President Barack Obama says the nation for too long has failed to adequately protect the security of its computer networks, and he will name a new cyber czar to take on the job.
Anyone else think this is simply a disguise to allow Team O to police the Internet? Cyber-censorship, cyber-Brown Shirts patrol?
Call me paranoid, but this sounds suspicious. Don't we already have the FBI, CIA, NSA, and the Department of Homeland Security to handle all this? No, we need another czar because Rahmbo and the Arrogant One needs to have a White House staffer involved in everything.
Here's the link to the White House report "Cyberspace Policy Review".
Fox News reports:
WASHINGTON -- President Obama announced on Friday the creation of a "cyber czar" to oversee an enhanced security system for U.S. computer networks.
He also released a report recommending how to safeguard the nation's cyber network -- a review that was headed by former Bush administration official Melissa Hathaway.
"We're not as prepared as we should be, as a government or as a country," he said, calling cyber threats one of the most serious economic and military dangers the nation faces.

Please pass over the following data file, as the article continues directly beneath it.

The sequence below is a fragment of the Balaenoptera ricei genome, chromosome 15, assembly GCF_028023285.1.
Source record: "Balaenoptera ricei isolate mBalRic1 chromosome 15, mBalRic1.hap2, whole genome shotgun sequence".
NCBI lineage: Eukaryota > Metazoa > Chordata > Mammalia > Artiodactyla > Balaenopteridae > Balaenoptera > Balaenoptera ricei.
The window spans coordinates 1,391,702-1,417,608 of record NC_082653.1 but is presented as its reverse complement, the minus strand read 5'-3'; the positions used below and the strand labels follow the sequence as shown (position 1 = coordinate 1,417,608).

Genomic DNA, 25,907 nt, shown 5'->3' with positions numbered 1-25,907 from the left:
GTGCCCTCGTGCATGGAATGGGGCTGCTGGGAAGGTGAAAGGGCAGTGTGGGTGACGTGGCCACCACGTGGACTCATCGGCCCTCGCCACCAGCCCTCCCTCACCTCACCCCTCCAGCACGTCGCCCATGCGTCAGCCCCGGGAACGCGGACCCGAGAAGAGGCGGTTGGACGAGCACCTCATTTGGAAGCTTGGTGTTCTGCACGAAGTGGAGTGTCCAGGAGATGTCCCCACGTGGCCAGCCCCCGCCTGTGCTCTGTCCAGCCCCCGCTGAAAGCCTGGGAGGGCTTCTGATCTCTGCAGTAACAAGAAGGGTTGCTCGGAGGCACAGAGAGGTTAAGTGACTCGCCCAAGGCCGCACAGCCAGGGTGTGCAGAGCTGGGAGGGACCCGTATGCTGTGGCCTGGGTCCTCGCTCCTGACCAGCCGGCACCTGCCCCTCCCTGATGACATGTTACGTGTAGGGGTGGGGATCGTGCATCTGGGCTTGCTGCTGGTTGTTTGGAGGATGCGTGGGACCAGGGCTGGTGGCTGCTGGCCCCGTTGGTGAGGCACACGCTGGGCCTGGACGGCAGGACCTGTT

Obama said this is "a transformational moment" for America, when computer networks are probed and attacked millions of times a day.
Obama said he will pick the person he wants to head up a new White House office of cyber security soon, and that person will report to the National Security Council as well as to the National Economic Council, in a nod to the importance of computers to the economy.
Officials say a handful of experts -- both in and out of government -- are under consideration for the post.
Obama depicted the U.S. as a digital nation that needs to provide the education required to keep pace with technology and attract and retain a cyber-savvy work force. He laid out broad goals for dealing with cyber threats and called for a new education campaign to raise public awareness of the challenges and threats related to cyber security. But the president added that his administration will not dictate cybersecurity standards for private companies.
"The task I describe will not be easy," Obama said. "Protecting our prosperity and security in this globalized world is going to be a long, difficult struggle demanding patience and persistence over many years.
"But we need to remember we're only at the beginning," he said, asserting the information age is only in its infancy.
Obama has called digital security a top priority, whether it's guarding the computer systems that keep the lights on in a city and direct airliners to the right runway or those protecting customers who pay their bills online.
"Make no mistake, this world, cyberspace is a world that we depend on every single day," he said. "Cyberspace is real. So are the risks that come with it."